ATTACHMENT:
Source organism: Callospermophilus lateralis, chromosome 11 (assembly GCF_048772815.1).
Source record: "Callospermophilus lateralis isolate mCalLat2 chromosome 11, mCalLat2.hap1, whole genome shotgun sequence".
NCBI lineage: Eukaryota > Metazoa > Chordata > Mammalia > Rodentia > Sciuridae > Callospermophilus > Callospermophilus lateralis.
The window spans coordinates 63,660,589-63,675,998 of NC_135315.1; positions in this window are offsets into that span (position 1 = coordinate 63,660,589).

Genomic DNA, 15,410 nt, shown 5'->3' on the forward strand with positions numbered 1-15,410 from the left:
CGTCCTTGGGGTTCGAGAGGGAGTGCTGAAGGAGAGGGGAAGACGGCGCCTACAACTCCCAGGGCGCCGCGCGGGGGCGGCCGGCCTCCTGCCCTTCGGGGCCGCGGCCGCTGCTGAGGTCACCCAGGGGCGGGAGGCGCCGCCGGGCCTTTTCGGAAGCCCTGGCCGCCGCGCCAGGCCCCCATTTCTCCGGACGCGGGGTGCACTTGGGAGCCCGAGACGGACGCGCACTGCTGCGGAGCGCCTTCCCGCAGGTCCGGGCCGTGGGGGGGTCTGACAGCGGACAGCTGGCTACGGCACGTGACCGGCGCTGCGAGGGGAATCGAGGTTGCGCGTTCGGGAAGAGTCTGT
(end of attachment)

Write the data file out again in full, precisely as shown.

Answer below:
Source organism: Callospermophilus lateralis, chromosome 11 (assembly GCF_048772815.1).
Source record: "Callospermophilus lateralis isolate mCalLat2 chromosome 11, mCalLat2.hap1, whole genome shotgun sequence".
NCBI lineage: Eukaryota > Metazoa > Chordata > Mammalia > Rodentia > Sciuridae > Callospermophilus > Callospermophilus lateralis.
The window spans coordinates 63,660,589-63,675,998 of NC_135315.1; positions in this window are offsets into that span (position 1 = coordinate 63,660,589).

Genomic DNA, 15,410 nt, shown 5'->3' on the forward strand with positions numbered 1-15,410 from the left:
CGTCCTTGGGGTTCGAGAGGGAGTGCTGAAGGAGAGGGGAAGACGGCGCCTACAACTCCCAGGGCGCCGCGCGGGGGCGGCCGGCCTCCTGCCCTTCGGGGCCGCGGCCGCTGCTGAGGTCACCCAGGGGCGGGAGGCGCCGCCGGGCCTTTTCGGAAGCCCTGGCCGCCGCGCCAGGCCCCCATTTCTCCGGACGCGGGGTGCACTTGGGAGCCCGAGACGGACGCGCACTGCTGCGGAGCGCCTTCCCGCAGGTCCGGGCCGTGGGGGGGTCTGACAGCGGACAGCTGGCTACGGCACGTGACCGGCGCTGCGAGGGGAATCGAGGTTGCGCGTTCGGGAAGAGTCTGT